(N.Y. Jewish Week) — Many of the best comedians have had deeply troubled pasts. But Moshe Kasher, a rising 32-year-old comic and author of a new memoir, “Kasher in the Rye,” takes the old adage to a new level.
He began psychotherapy at age 4 and started using hard drugs at 12. By the time he was 15 he had flunked out of junior high three times, been falsely accused of rape, had stays in various mental institutions, and, oh yes, spent six weeks a year in the Satmar community in Brooklyn, where his deaf father, who also had Gaucher’s disease, had remarried.
“I was just in this huge identity middle ground,” Kasher, who is hearing, said in an interview, reflecting on his troubled teenage years.
Back then he lived most the year in Oakland, Calif., with his brother, now an Orthodox rabbi at the University of California, Berkeley, and his mother, a secular Jew who is also deaf. They were on welfare, and Kasher was one of the only white kids in a nearly all-black school. His mother, unsure of what to do with Kasher, had him in and out of mental institutions, rehab centers and, when he was sober enough for school, special-ed programs for the seriously mentally disabled.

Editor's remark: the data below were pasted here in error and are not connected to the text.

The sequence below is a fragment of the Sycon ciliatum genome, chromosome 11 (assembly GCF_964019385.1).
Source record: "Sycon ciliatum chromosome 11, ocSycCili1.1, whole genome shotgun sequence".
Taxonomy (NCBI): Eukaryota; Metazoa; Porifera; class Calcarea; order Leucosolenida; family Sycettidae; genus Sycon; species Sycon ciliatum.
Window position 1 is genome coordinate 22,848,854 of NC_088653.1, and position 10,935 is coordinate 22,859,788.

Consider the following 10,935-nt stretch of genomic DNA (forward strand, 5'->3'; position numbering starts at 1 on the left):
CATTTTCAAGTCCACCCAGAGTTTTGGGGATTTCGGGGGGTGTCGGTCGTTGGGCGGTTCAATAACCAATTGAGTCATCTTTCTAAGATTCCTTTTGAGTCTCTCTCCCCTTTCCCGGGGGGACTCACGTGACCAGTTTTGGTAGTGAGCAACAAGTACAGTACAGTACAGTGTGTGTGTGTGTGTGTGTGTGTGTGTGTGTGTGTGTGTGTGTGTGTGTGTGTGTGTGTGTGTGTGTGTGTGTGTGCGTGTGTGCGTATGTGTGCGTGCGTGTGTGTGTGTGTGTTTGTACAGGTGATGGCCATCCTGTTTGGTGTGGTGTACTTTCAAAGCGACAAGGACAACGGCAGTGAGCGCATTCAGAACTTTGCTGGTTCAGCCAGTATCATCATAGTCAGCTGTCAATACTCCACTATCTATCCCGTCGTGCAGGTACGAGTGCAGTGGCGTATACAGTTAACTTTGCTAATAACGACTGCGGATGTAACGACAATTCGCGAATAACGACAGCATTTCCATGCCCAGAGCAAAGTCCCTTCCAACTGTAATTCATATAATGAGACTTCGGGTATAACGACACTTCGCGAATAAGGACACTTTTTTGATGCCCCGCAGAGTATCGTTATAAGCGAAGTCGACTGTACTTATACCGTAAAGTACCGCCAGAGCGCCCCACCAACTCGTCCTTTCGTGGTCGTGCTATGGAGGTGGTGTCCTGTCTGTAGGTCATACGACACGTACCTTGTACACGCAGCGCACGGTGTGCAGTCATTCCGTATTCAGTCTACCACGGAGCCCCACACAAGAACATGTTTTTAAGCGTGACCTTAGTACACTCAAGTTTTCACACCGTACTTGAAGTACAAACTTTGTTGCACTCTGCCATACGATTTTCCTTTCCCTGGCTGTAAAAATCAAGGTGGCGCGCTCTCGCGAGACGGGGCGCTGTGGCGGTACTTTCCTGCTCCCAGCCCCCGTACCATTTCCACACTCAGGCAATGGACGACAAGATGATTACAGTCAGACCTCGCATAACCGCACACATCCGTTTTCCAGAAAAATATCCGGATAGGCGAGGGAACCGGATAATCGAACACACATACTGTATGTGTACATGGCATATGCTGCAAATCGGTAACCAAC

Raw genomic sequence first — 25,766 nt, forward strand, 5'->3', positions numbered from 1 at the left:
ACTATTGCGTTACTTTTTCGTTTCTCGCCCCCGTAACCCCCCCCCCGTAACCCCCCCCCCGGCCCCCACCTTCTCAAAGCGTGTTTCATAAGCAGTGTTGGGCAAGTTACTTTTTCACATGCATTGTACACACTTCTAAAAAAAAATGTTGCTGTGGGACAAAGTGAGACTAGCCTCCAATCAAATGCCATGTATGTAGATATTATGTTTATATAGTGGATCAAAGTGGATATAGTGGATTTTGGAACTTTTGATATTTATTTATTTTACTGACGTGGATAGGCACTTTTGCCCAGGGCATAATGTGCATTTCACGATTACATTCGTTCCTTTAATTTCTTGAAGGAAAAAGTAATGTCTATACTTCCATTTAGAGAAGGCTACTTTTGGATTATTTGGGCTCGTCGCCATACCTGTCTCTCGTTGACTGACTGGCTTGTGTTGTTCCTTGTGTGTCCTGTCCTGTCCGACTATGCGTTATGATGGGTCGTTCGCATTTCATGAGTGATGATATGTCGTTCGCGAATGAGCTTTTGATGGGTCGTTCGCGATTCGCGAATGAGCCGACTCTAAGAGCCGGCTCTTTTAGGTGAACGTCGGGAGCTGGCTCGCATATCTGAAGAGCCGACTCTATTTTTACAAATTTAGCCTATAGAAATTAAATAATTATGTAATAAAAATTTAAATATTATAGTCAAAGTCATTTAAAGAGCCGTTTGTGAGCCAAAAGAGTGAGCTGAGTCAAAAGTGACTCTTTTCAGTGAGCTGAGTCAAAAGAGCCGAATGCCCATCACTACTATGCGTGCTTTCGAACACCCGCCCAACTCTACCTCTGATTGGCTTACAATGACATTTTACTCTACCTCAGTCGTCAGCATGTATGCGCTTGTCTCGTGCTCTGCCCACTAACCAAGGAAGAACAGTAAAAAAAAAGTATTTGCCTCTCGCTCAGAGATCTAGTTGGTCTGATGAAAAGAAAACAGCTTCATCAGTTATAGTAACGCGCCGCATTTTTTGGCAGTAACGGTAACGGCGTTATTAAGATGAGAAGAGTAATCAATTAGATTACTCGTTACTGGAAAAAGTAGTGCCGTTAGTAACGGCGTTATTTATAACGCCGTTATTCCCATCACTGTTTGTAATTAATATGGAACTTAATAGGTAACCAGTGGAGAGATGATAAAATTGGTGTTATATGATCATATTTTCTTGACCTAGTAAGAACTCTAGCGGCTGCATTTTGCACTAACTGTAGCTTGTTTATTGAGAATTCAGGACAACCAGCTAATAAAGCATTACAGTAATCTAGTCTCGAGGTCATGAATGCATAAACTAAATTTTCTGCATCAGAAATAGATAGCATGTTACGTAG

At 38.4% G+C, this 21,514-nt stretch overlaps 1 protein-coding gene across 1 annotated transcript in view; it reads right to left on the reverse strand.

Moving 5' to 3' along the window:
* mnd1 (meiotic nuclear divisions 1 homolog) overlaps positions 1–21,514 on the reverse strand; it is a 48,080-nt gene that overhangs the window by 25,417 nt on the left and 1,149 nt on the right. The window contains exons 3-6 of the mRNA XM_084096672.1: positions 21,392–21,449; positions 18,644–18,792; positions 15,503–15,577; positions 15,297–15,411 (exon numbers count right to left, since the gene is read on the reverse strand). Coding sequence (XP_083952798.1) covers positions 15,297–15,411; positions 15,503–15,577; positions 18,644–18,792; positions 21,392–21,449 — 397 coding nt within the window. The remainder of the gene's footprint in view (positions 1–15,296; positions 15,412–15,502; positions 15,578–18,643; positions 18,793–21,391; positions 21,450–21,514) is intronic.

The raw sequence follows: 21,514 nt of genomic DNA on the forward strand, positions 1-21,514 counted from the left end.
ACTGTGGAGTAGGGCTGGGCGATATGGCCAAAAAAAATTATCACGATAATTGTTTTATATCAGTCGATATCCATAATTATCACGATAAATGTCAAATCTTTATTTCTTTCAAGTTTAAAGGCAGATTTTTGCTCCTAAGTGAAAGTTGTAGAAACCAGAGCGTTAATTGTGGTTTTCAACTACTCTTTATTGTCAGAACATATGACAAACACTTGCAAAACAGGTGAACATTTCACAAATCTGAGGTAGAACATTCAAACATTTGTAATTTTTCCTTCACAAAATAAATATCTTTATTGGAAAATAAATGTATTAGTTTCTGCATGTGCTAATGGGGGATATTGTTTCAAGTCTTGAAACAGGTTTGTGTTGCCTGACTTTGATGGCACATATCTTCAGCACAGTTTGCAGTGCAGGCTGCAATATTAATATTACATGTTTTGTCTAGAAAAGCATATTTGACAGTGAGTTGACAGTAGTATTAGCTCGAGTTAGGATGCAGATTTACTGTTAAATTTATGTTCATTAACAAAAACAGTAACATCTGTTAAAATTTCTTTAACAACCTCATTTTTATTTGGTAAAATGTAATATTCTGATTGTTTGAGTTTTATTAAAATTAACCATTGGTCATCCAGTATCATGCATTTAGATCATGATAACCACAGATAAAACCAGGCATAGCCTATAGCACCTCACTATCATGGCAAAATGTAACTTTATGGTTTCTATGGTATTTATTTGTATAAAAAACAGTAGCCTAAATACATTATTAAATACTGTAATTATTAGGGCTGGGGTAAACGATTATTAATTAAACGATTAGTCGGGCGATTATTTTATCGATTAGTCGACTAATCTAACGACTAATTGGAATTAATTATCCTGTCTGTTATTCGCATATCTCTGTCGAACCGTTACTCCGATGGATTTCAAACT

“Smart-stupid; black-white; religious-secular” — either side of any of those identities never quite fit, making it hard for him to find his place anywhere, Kasher said. Drugs became his refuge. “When I found a group of derelicts in the back of school, they taught me how to smoke pot and drop acid,” he said. And suddenly, “it made me feel good.”